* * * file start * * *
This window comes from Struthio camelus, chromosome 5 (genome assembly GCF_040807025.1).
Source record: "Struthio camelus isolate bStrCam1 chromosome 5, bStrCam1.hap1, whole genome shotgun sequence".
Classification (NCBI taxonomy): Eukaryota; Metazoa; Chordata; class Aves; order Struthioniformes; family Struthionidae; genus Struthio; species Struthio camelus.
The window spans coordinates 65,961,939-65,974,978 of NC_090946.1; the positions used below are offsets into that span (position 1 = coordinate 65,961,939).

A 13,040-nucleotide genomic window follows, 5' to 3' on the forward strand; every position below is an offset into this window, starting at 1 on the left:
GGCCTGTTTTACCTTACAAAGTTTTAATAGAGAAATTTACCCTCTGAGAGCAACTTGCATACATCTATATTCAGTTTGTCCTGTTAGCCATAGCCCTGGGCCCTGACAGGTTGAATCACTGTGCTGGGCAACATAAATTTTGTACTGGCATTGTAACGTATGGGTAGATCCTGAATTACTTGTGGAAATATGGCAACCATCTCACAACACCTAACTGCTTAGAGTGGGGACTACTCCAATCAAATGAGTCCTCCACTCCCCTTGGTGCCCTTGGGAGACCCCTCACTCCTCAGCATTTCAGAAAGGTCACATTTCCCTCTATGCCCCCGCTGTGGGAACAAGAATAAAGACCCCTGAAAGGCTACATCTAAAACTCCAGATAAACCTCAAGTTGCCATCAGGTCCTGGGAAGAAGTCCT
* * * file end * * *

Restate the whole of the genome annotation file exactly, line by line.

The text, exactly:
This window comes from Struthio camelus, chromosome 5 (genome assembly GCF_040807025.1).
Source record: "Struthio camelus isolate bStrCam1 chromosome 5, bStrCam1.hap1, whole genome shotgun sequence".
Classification (NCBI taxonomy): Eukaryota; Metazoa; Chordata; class Aves; order Struthioniformes; family Struthionidae; genus Struthio; species Struthio camelus.
The window spans coordinates 65,961,939-65,974,978 of NC_090946.1; the positions used below are offsets into that span (position 1 = coordinate 65,961,939).

A 13,040-nucleotide genomic window follows, 5' to 3' on the forward strand; every position below is an offset into this window, starting at 1 on the left:
GGCCTGTTTTACCTTACAAAGTTTTAATAGAGAAATTTACCCTCTGAGAGCAACTTGCATACATCTATATTCAGTTTGTCCTGTTAGCCATAGCCCTGGGCCCTGACAGGTTGAATCACTGTGCTGGGCAACATAAATTTTGTACTGGCATTGTAACGTATGGGTAGATCCTGAATTACTTGTGGAAATATGGCAACCATCTCACAACACCTAACTGCTTAGAGTGGGGACTACTCCAATCAAATGAGTCCTCCACTCCCCTTGGTGCCCTTGGGAGACCCCTCACTCCTCAGCATTTCAGAAAGGTCACATTTCCCTCTATGCCCCCGCTGTGGGAACAAGAATAAAGACCCCTGAAAGGCTACATCTAAAACTCCAGATAAACCTCAAGTTGCCATCAGGTCCTGGGAAGAAGTCCT